In 1979 Paul Fine and Jorg Ponnighaus initiated a programme of research in Karonga district, northern Malawi, to study the natural history of leprosy in an endemic area and to evaluate the effectiveness of ongoing methods for its control.

After a pilot study, a first total population survey, known then as the Lepra Evaluation Project (LEP-1), was carried out from 1980 to 1984. This involved interview and examination of more than 112,000 individuals, virtually the entire Karonga District population of the time.

Information was collected on household location (originally using an aerial photo grid system accurate to 10 m, and subsequently converted to GIS coordinates) and composition, socio-economic indicators, family pedigrees and demographic details. All individuals were examined for leprosy, more than 70,000 were skin tested with mycobacterial antigens (mainly RT23 tuberculin) and more than 25,000 contributed a blood specimen (usually fingerprick) for serological assays. Leprosy suspects were biopsied and sputa from all TB suspects were cultured. Methods were established in this survey to uniquely identify individuals and their parents that have formed the basis of many studies since, allowing us to trace individuals reliably over 30 years.

A second total population survey (LEP-2) was carried out from 1986 through 1989, to measure incidence since the first survey, and as a recruitment phase of a vaccine trial designed to evaluate the efficacy of one versus two BCG vaccinations versus a WHO-sponsored vaccine composed of killed M leprae bacilli and BCG, in protecting against both leprosy and tuberculosis. More than 140,000 individuals were interviewed and examined, and more than 120,000 were randomized to receive vaccine or placebo. Approximately 20,000 skin tests were carried out (mainly RT23 tuberculin) and 25,000 blood samples were collected during the survey.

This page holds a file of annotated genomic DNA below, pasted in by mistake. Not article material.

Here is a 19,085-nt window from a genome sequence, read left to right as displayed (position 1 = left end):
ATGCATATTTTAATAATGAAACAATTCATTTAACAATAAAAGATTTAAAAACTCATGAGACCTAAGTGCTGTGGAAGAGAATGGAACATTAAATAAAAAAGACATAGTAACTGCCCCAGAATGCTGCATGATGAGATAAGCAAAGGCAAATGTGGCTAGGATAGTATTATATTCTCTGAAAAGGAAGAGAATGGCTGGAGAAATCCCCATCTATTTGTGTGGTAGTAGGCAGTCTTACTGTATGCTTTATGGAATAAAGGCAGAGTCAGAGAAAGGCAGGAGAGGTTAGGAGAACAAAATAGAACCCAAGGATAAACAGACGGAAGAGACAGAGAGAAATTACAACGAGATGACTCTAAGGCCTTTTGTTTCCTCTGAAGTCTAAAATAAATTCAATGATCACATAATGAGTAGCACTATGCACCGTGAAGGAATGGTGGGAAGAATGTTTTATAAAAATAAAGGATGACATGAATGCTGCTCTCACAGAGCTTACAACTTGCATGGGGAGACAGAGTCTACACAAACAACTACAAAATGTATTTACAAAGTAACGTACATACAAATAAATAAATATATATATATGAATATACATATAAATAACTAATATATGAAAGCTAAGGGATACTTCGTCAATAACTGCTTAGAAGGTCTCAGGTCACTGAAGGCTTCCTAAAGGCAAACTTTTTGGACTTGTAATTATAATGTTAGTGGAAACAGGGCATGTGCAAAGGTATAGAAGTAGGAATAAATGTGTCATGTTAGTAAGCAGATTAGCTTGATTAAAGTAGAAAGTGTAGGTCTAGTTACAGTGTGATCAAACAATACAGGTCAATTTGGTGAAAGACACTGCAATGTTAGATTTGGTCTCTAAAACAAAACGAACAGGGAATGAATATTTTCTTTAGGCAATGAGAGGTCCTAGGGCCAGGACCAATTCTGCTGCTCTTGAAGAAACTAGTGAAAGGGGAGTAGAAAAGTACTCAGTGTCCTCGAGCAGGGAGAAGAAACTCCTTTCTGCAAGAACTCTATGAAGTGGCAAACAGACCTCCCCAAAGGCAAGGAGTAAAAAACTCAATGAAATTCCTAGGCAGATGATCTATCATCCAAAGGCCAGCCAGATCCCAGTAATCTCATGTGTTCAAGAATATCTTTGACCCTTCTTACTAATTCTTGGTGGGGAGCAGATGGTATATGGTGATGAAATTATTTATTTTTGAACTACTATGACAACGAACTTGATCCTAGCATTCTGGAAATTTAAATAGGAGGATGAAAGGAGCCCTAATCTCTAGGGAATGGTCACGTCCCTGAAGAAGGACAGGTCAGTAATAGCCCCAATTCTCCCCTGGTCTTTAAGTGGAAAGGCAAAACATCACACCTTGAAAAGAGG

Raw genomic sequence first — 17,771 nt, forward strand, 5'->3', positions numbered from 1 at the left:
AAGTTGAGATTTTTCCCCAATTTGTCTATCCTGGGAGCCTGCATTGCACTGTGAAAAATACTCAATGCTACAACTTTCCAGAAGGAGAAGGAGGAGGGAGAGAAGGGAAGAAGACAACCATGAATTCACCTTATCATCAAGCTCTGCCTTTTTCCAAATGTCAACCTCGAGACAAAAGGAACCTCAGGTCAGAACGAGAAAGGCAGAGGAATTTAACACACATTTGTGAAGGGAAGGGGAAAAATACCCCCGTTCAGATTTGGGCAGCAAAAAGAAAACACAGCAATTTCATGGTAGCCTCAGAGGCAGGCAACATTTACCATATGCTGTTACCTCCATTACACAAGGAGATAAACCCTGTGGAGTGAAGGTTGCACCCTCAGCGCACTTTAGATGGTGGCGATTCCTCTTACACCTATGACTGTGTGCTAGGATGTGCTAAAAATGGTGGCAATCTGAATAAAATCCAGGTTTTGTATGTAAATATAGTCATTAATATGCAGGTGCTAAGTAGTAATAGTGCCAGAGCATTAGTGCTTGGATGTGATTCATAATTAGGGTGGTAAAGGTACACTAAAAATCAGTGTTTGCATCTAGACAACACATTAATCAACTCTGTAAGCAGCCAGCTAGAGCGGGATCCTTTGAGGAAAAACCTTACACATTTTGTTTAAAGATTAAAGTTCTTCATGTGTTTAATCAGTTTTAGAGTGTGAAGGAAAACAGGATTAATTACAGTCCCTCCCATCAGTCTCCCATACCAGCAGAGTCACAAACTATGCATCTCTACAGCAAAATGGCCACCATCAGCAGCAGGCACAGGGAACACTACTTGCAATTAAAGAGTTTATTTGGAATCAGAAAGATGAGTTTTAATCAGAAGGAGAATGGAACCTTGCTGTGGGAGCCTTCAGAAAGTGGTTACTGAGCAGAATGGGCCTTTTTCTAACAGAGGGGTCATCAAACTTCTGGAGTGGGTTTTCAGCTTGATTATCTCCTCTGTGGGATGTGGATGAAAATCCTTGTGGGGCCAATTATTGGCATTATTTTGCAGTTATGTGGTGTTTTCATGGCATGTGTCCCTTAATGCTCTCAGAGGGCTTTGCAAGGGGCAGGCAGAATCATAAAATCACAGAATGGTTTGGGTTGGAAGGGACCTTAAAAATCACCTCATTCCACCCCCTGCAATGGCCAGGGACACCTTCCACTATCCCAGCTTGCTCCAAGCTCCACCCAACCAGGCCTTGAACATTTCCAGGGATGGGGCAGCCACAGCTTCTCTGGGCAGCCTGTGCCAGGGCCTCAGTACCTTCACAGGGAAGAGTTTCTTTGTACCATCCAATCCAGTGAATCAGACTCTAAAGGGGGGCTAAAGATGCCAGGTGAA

Trial follow-up continued from 1990–96. The trial codes were broken in 1995, revealing that BCG vaccination was providing appreciable protection against leprosy (50% by one dose, 75 % by two doses) but no protection at all, by either one or two doses, against tuberculosis.

Case control studies of HIV as a risk factor for leprosy and tuberculosis were started in this period, and continued in further programmes to document the changing epidemiology of HIV and tuberculosis. Surprisingly, although HIV greatly increases the risk of tuberculosis, it does not increase the risk of leprosy.

From 1996 the study was largely funded by the Wellcome Trust with a series of programme grants: 1996-2001, led by Paul Fine and Hazel Dockrell; 2001-6, led by Paul FineHazel DockrellBasia Zaba; 2006-12, led by Neil FrenchJudith GlynnHazel DockrellBasia ZabaMia Crampin.

Studies initially built on findings of the trial and the opportunities of the long-term population based data to study: genetics of leprosy and tuberculosis; immune responses to BCG (comparing Malawi and the UK), molecular epidemiology of tuberculosis (using RFLP until 2008 and now whole genome sequencing); and the development and impact of the HIV epidemic, including molecular epidemiology and work on fertility. A demographic surveillance site was started in the southern part of the district in 2002 and work on pneumococcal disease was started by Neil French in 2007.

Many of these areas of work continue, and can be explored in other sections.

A major new focus on non-communicable diseases was added in 2012, with a Wellcome Trust Strategic Award led initially by Shabbar Jaffar and then Moffat Nyirenda, with Mia CrampinJudith Glynn, Charles Mwansambo and Basia Zaba, and an urban site in Lilongwe was added to allow urban-rural comparisons.